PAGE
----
George Ayittey: Africa’s Intellectual Rebel is Gone

By: Emmanuel Acquah0 comments

After sharing the poster of his funeral arrangement and burial service, which would be on Friday, 8th April, one of our Board Members said, You will be hurt more by this. What!!! Prof is gone? When we had finalised a concept we wanted to show to him and learn from his feedback? Now, I know behind everyday reality, there is something closer to us called death. 

People who read my articles, my classical liberal book and listen to my speeches would find out Professor George Ayittey is a great influence of mine and I am happy I made this known to him while alive and for many of my articles I wrote and quoted him, he read them too. Now we all need to pay attention to the Paradox of our time “Remember to spend some time with your loved ones because they are not going to be around forever.”

Remember to say a kind word to someone who looks up to you in awe, because that little person will grow up soon and leave your side.

Remember to give a warm hug to the one next to you, because that is the only treasure you can give with your heart and it doesn’t cost a pesewa…….Remember to hold hands and cherish the moment for someday that person will not be there again.

Give time to love, give time to speak! And give time to share the precious thoughts in your mind.

And always remember, “life is not measured by the number of breaths we take, but by those moments that take our breath away.”

Oh! How do we tell this story that one of Africa’s greatest is gone? This story would resonate with generations unborn. Many who knew him in person and those of us who studied under his feet afar off-his writings and speeches would for the rest of our lives deal with this heavy blow in our face. All of his books I have read, especially Africa Unchained and Applied Economics for Africa will forever be part of my top 10 books.

Read Also: Message to The West: Why You Should Not Forgive Africa of Its Debt Trespasses

My virtual encounter with Prof is an encounter with liberty. You would appreciate one of his quotes mostly cited by Franklin Cudjoe: “We struggle very hard to remove one cockroach from power and the next rat comes to do the same thing. Haba!” Apart from George Ayittey, I find no other economist who knew Africa’s past and present and spoke of the future we presently live in correctly. And there is no better way to describe him than how he described himself. According to Prof, He was “an intellectual ‘rebel,’ kicking against the ‘old colonialism-imperialism paradigm’ which has landed Africa in a conundrum.” 

Even the leftist loved him. Professor Adams Bodomo, a professor at the University of Vienna had this to say about Prof; We are/were veterans of the Okyeame Forum, the first email discussion forum by Ghanaians abroad (abroad because there was no email service in Ghana at the early 1990s).”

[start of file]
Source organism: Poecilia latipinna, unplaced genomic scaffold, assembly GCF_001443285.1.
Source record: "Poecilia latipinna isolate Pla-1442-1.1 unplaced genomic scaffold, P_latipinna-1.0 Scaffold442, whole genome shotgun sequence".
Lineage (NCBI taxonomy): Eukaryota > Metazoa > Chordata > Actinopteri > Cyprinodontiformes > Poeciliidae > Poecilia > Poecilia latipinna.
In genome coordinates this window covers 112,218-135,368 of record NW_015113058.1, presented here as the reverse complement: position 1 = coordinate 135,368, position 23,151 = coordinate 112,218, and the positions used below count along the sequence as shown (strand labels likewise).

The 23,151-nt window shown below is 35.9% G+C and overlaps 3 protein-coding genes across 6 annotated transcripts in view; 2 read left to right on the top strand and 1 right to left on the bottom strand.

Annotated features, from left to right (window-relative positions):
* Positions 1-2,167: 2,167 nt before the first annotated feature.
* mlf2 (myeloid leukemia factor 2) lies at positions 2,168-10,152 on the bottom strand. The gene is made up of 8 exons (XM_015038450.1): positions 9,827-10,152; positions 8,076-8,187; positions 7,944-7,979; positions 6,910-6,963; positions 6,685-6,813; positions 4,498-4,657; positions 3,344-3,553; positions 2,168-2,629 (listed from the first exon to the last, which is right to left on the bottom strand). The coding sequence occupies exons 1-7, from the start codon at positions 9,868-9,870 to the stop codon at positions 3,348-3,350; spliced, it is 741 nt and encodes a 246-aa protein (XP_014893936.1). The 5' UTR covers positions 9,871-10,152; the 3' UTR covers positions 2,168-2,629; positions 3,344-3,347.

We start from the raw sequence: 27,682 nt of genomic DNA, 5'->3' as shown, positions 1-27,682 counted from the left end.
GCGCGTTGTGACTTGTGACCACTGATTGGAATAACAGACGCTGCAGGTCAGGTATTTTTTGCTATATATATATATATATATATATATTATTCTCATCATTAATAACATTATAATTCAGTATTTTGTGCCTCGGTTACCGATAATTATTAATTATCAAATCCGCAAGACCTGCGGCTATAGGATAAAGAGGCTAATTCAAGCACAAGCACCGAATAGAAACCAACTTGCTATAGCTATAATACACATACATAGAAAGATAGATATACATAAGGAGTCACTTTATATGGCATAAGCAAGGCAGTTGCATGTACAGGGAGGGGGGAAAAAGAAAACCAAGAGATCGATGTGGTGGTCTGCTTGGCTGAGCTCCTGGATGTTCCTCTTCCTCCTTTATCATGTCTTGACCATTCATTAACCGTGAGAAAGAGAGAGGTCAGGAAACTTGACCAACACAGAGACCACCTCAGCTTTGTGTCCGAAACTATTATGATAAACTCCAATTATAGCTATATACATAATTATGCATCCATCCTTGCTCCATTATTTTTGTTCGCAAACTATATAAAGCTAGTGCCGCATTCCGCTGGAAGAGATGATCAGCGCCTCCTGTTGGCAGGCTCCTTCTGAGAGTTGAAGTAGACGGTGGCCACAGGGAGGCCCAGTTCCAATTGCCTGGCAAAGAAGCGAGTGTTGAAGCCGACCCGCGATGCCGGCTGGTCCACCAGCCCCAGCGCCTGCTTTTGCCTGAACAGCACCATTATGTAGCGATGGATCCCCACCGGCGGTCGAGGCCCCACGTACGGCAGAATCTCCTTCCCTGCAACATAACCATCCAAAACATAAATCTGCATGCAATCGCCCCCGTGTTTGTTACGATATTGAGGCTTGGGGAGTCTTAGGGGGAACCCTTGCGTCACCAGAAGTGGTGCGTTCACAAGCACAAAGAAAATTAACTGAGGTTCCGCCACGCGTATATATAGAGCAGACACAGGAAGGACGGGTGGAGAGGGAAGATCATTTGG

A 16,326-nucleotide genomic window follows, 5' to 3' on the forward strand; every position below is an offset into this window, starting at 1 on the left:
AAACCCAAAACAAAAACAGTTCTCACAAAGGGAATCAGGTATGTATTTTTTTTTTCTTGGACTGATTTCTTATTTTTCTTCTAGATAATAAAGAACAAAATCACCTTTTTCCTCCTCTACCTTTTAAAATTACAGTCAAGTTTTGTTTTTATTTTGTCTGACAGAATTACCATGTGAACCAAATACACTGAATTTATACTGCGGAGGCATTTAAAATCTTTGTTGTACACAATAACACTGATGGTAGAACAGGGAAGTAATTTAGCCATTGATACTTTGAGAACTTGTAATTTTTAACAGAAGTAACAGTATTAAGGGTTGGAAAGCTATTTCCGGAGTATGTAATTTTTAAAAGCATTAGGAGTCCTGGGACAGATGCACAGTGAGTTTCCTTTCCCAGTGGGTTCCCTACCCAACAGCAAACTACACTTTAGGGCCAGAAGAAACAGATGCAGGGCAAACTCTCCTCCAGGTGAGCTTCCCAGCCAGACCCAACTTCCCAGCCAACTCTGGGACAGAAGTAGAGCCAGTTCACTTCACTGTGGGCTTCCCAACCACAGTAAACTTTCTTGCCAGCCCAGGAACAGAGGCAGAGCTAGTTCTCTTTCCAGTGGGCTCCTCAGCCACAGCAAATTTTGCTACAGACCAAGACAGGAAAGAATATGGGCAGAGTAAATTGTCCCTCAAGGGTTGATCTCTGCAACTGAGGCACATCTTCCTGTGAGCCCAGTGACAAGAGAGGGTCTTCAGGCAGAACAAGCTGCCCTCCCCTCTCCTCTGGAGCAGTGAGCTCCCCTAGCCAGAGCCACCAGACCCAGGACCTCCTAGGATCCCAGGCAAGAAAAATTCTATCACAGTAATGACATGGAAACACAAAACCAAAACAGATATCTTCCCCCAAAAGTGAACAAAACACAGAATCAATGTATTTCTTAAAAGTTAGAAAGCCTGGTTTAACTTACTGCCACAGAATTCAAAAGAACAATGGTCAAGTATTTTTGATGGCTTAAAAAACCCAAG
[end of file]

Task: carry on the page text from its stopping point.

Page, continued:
George Ayittey was a massive, passionate intellectual on this forum and beyond! Absolutely controversial, and for me that’s the hallmark of a fearless intellectual. Some intellectuals behave like popes, avoiding controversy and playing nice about their positions. But not George Ayittey! The economist that he was, he often backed his positions with massive amounts of statistics.

Of course, he was always to the right-wing side of world issues, disparaging progressive African intellectuals and leaders and seemingly in bed with right wing Republicans in the US, his country of residence. For this and for many other controversial stances many of us left of centre scholars hardly agreed with him.

But not agreeing with him doesn’t mean we didn’t admire his intellectual astuteness!

 

George, RIP!”

If Prof could speak for a minute, I am confident he would admonish us by the words of Mary Lee Hall in her famous poem Turn Again To Life: “If I should die and leave you here a while,

be not like others sore undone, who keep

long vigils by the silent dust, and weep.

For my sake – turn again to life and smile,

nerving thy heart and trembling hand to do

something to comfort weaker hearts than thine.

Complete these dear unfinished tasks of mine

and I perchance may therein comfort you.”

 

In a soundbite from a TED Talk, Prof spoke of the Cheetah Generation as Africa’s hope and was weary of the Hippo Generation. He opined, “The Cheetah Generation is a new breed of Africans. They understand what accountability and democracy are. They’re not going to wait for government to do things for them. That’s the Cheetah Generation and Africa’s salvation rests on the backs of these cheetahs. In contrast, of course, we have the Hippo Generation. The Hippo Generation are the ruling elites. You ask them to reform the economies, they’re not going to reform it because they benefit from the rotten status quo.” This is why Prof expects pro-market Think Tanks like the Africa Centre for Entrepreneurship and Youth Empowerment (ACEYE) to bear this torch of liberty. 

Good night, Prof. As recorded in Isaiah 1:17, You thought us to “Learn to do good; Seek justice, Rebuke the oppressor; Defend the fatherless, Plead for the widow.” By this, we have this blessed hope of seeing you again. 

From all of us at ACEYE, our thought and prayers are with his family, friends, loved ones and all his associations.

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